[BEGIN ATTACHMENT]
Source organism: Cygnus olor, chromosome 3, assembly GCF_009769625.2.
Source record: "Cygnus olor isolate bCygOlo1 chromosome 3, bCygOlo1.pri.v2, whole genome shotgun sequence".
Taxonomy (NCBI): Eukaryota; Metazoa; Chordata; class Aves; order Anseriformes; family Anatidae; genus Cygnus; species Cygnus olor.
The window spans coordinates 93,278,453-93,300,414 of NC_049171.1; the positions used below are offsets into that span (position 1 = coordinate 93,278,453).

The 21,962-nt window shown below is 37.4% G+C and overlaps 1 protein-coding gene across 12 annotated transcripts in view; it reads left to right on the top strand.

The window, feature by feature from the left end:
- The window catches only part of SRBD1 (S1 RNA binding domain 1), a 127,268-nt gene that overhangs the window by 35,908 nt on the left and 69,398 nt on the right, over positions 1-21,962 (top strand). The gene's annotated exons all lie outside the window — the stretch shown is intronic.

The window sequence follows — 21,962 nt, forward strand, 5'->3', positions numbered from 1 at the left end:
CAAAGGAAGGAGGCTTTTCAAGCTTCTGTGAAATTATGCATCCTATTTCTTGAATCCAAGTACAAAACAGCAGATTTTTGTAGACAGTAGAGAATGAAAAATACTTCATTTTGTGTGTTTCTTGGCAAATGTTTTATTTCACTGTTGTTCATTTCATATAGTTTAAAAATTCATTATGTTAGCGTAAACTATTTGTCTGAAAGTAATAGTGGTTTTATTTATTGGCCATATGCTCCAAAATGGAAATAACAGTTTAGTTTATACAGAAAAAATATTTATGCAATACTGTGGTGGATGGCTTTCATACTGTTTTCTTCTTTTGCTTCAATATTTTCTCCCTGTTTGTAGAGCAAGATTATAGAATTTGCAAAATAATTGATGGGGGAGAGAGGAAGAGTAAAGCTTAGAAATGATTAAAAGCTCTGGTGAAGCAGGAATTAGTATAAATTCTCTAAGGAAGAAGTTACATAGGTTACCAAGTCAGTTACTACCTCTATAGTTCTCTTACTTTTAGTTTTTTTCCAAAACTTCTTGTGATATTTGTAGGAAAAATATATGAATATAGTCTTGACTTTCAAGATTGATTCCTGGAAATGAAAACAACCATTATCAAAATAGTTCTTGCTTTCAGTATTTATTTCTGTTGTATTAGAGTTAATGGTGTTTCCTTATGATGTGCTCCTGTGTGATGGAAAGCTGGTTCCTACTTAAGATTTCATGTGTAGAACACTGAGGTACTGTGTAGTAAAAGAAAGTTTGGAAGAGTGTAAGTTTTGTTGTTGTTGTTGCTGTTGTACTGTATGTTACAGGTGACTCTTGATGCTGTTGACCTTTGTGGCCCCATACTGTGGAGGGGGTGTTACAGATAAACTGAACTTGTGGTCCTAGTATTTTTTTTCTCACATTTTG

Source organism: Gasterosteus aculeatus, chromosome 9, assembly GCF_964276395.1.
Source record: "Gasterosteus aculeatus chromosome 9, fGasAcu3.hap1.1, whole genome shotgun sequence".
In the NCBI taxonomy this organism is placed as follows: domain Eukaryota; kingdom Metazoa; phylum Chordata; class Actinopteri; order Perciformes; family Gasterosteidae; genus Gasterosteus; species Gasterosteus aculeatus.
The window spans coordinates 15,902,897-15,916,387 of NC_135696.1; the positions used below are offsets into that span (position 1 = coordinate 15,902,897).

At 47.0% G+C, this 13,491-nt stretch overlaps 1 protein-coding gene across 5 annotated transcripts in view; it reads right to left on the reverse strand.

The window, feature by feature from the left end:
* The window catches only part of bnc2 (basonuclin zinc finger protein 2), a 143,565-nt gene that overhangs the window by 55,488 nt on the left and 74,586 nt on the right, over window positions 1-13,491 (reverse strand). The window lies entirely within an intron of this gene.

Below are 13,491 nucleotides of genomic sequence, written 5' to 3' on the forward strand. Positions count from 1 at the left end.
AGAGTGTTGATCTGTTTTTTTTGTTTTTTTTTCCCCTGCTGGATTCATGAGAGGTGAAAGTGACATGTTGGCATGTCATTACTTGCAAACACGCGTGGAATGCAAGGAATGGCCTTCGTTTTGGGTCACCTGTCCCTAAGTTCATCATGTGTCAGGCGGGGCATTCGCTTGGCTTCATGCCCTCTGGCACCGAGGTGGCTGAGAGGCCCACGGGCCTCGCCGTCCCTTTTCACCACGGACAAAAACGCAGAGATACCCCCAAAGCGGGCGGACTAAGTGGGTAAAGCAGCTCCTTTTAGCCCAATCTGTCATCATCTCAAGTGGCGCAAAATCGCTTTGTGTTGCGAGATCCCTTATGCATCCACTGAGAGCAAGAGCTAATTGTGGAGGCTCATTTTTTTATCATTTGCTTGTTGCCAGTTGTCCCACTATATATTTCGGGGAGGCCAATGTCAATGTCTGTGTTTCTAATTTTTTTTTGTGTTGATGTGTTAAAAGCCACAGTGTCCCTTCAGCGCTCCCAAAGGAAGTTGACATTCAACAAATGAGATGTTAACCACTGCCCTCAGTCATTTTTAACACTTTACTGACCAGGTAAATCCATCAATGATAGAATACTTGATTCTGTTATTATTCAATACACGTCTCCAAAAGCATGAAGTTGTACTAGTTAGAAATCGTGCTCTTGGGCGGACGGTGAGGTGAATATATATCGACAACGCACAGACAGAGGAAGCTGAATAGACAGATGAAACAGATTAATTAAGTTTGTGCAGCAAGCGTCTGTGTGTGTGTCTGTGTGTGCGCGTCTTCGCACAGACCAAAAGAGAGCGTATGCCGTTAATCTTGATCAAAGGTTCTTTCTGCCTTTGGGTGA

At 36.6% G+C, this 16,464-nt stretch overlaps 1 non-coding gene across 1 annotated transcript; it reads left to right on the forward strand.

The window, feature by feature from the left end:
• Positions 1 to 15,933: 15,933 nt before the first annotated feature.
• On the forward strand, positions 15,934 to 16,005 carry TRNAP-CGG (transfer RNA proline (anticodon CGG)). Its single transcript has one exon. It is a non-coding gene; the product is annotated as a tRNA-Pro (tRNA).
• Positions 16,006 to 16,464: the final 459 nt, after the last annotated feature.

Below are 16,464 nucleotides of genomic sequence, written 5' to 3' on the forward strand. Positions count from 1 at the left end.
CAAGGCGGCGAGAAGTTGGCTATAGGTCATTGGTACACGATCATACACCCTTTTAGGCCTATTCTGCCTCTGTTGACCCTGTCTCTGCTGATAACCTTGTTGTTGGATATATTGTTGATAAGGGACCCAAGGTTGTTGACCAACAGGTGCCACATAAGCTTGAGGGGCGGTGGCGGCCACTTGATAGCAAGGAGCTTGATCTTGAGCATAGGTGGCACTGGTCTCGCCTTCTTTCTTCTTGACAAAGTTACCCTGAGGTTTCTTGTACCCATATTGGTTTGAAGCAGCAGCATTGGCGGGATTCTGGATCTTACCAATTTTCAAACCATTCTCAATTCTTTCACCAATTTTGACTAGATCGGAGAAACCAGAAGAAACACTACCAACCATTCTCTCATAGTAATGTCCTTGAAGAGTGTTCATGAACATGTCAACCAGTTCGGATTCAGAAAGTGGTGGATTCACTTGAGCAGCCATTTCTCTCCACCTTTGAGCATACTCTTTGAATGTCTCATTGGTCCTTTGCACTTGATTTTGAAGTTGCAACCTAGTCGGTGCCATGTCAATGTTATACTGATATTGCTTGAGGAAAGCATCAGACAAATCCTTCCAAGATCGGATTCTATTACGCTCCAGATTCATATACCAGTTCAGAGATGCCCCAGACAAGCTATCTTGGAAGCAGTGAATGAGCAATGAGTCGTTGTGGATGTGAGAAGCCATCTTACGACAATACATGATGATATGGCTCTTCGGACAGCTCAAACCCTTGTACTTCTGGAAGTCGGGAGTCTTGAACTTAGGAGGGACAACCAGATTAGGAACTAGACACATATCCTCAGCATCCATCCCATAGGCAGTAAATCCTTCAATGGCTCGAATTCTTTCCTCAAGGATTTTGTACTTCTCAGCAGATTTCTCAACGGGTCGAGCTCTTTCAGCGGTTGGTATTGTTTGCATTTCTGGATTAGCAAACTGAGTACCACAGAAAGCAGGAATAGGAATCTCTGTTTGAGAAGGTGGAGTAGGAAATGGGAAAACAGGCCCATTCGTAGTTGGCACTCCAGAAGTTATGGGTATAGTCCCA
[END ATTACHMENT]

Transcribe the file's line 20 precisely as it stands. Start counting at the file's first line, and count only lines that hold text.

The window, feature by feature from the left end: